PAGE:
Universal // 1991 // 138 Minutes // Rated R
Reviewed by Judge Daniel MacDonald (Retired) // October 10th, 2006
Silently, behind a door, it waits. In that instant it can create a hero...or cover a secret.
Backdraft brings the heroic escapades of the Chicago Fire Department to the screen in a blaze of glory, with plenty of melodramatic yelling in slow motion, montages set to Bruce Hornsby, and, most importantly, absolutely stunning footage of fire itself. Made right on the cusp of the CGI revolution, it is a landmark achievement in practical effects, and director Ron Howard's first "big" picture. All that's well and good, but is it still as entertaining now as it was fifteen years ago?
Kurt Russell (Escape From New York) and William Baldwin (Sliver) star as the brothers McCaffery, whose sibling rivalry often seems to come to blows. Brian, played by Baldwin, has just become a probational fireman, and much to his chagrin, brother Stephen has arranged for them to be stationed together, ostensibly so the oldest can take care of his younger charge. Much bickering and posturing ensues.
Meanwhile, someone is setting deliberate fires, leading to the deaths of prominent political figures, and Fire Investigator Donald "Shadow" Rimgale (Robert DeNiro, Goodfellas) is going to find out whom it is. The fires all have one thing in common: they're all "backdrafts," meaning the fire eats up all the oxygen in a sealed room, and lies dormant, just waiting for some poor soul to open a door and give a breath of explosive life.
Add in Donald Sutherland (JFK) as a creepy jailed arsonist, J.T. Walsh (Sling Blade) as shady Alderman Swayzack, Jennifer Jason Leigh (Rush) as Swayzack's assistant and Brian McCafferey's love interest, and Scott Glenn (The Silence of the Lambs) as fellow firefighter John "Axe" Adcox, all under the direction of Ron Howard (Apollo 13) and you've got a smoking hot cast in a combustible movie.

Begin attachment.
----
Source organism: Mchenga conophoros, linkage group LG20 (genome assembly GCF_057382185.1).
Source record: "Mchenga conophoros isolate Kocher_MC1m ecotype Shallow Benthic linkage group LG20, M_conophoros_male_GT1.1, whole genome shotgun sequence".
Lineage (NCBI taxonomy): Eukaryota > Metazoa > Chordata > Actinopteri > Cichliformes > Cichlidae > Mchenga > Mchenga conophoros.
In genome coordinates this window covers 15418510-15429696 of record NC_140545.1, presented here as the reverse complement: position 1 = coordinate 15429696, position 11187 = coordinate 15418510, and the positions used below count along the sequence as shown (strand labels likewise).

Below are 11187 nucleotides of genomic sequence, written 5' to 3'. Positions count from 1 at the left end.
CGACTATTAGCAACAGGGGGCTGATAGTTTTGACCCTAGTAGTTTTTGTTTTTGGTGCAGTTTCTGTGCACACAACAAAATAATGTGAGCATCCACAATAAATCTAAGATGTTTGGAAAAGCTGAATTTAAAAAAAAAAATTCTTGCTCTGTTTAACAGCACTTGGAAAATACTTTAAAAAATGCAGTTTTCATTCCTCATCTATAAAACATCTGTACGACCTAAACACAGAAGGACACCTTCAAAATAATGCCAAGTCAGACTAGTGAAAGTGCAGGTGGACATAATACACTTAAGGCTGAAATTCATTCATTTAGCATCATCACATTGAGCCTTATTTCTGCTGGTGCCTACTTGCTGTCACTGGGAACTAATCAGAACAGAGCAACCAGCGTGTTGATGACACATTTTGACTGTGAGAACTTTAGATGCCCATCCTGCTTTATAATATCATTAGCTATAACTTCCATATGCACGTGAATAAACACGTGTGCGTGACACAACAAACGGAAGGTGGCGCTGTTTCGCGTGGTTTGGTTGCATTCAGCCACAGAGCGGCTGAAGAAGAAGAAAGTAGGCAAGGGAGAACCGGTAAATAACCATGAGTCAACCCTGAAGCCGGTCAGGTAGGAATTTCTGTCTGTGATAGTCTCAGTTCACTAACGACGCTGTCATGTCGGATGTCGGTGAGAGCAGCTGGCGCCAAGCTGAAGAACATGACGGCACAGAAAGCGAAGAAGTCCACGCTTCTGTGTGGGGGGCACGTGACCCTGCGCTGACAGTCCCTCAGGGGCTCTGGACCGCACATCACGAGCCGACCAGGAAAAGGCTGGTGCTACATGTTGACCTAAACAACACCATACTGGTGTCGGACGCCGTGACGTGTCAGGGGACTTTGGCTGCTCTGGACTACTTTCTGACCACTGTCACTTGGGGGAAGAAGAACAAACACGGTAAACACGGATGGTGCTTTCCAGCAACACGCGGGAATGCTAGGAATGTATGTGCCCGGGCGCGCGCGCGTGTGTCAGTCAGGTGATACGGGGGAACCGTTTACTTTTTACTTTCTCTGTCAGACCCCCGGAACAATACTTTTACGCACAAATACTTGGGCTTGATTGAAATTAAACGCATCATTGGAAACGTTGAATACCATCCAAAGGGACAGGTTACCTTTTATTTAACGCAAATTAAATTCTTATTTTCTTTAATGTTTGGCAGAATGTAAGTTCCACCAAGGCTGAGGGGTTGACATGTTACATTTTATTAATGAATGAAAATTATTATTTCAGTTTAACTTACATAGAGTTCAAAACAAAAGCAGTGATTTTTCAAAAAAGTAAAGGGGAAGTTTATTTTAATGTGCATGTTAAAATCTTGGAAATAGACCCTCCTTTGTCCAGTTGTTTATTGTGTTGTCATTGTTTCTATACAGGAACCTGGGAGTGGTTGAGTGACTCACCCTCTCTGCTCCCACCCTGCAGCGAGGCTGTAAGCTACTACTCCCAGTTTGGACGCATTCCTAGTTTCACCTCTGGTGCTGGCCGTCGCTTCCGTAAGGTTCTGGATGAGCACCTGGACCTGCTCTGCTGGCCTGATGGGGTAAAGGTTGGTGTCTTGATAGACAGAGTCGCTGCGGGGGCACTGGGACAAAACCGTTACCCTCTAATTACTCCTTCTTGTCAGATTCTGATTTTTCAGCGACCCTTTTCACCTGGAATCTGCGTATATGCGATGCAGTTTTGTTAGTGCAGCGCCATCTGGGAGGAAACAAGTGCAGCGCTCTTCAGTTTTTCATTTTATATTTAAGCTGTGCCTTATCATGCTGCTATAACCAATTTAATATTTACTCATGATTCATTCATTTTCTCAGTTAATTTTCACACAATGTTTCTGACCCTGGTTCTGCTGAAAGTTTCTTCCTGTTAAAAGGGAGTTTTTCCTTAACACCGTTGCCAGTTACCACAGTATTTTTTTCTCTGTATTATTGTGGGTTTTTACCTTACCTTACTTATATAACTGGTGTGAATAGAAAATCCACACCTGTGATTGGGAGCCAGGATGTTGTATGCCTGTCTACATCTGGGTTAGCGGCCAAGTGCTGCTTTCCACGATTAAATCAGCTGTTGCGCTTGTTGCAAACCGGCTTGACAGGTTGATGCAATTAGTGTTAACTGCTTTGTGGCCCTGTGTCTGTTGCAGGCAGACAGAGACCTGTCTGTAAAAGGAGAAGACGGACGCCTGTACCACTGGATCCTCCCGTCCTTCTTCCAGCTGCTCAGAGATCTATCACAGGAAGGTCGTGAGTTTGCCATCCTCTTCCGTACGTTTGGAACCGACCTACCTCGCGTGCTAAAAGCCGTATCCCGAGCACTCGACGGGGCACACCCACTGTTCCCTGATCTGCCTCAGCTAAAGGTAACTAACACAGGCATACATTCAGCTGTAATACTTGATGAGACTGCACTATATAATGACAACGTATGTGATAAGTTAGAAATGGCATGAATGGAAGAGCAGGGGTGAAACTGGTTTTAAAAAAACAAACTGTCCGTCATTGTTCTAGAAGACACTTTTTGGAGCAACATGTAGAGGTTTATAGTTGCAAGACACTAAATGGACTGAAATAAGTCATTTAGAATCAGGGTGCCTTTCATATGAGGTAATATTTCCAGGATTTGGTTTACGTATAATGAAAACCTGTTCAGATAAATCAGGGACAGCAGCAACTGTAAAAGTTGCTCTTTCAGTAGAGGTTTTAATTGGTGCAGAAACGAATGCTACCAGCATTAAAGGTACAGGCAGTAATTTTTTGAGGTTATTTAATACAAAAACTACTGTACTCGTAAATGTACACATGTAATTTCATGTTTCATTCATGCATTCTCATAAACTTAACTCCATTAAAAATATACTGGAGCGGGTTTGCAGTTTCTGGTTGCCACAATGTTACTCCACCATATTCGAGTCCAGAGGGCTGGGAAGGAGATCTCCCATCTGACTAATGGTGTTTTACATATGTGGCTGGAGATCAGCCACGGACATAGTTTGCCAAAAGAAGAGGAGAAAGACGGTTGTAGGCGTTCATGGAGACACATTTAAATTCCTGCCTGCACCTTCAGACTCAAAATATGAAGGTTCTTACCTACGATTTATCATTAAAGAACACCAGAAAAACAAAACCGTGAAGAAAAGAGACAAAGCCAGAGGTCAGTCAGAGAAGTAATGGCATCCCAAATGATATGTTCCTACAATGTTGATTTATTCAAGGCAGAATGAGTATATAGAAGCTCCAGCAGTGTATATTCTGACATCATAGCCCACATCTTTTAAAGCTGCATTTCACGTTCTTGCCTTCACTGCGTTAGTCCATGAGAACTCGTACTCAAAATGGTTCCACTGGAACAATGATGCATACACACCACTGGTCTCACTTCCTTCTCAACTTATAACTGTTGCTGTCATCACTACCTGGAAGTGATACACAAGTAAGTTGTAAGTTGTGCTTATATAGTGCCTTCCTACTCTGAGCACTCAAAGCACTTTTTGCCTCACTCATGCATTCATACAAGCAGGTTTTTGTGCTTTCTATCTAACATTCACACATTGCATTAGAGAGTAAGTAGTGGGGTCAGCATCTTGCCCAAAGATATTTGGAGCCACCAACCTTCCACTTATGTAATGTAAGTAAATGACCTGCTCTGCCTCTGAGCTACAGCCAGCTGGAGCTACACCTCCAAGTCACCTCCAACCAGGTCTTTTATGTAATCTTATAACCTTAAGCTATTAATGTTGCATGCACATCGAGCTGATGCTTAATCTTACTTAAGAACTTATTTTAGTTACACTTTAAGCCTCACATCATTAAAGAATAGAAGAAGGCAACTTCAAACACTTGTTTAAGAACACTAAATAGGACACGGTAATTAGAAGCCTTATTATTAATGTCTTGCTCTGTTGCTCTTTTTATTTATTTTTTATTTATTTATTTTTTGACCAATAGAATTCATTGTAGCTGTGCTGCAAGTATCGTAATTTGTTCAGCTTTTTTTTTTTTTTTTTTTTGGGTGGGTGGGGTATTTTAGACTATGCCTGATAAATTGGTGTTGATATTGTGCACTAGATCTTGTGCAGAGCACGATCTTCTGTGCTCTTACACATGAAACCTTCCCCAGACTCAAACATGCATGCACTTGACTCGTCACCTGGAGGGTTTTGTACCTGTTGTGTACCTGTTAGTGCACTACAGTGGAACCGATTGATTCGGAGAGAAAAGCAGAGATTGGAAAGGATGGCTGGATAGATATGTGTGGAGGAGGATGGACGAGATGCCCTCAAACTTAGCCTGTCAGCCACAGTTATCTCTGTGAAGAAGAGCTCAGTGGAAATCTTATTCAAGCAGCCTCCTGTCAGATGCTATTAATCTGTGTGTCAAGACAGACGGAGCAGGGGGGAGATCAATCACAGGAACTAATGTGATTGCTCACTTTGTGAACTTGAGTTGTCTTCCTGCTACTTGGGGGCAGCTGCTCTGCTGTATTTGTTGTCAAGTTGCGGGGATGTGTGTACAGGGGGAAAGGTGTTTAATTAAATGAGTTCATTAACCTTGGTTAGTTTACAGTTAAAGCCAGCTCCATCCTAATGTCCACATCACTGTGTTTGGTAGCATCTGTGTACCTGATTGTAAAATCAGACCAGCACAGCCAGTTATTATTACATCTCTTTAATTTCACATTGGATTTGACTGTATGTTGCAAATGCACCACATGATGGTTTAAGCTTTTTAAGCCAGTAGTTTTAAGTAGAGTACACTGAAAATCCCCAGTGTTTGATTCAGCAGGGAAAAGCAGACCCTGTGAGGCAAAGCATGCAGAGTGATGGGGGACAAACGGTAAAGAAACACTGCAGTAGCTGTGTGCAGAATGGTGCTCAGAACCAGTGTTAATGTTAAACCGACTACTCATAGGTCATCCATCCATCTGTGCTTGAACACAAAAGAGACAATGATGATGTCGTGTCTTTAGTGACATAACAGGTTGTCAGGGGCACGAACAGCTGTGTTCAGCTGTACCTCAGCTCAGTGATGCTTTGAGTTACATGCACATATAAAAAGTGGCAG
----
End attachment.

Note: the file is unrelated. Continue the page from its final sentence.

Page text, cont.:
Fire is cool.
That could have been the subtitle of this ode to heroism and brotherly love. Regardless of how you feel about the story, the sheer awesomeness of the fire footage in this picture is undeniable. Fire crawls along ceilings, it billows along the floor, it dances, it spirals, it does everything but pull up a chair and read Dickens. Added to the imagination with which the fire scenes are staged is the fact that it's all real: Howard shot some test footage trying digital fire, and was unimpressed with the results, so instead he set lots and lots of things on fire, including his actors. One unfortunate casualty in the CGI age is the "Wow, how did they do that?" reaction that well done special effects used to give an audience, and there's no better example of the power of the real thing than here.
But while the fire is the draw, Kurt Russell and William Baldwin do well to give a history to their sibling characters; you really feel that they grew up together, and that they're always carrying around the baggage from past transgressions. An interesting combination of love and animosity exists between the two that injects tension into otherwise pedestrian scenes. A couple of scenes really spell out the dynamics of the relationship, the best of which is when they fight a fire together for the first time: a flare up sets both brothers on fire, and while Brian rolls around on the floor screaming for someone to put him out, Stephen keeps on fighting the fire, not even noticing that his back is ablaze. It's portrayed with a surprisingly soft touch in a movie that otherwise has all the subtlety of a soccer ball to the face.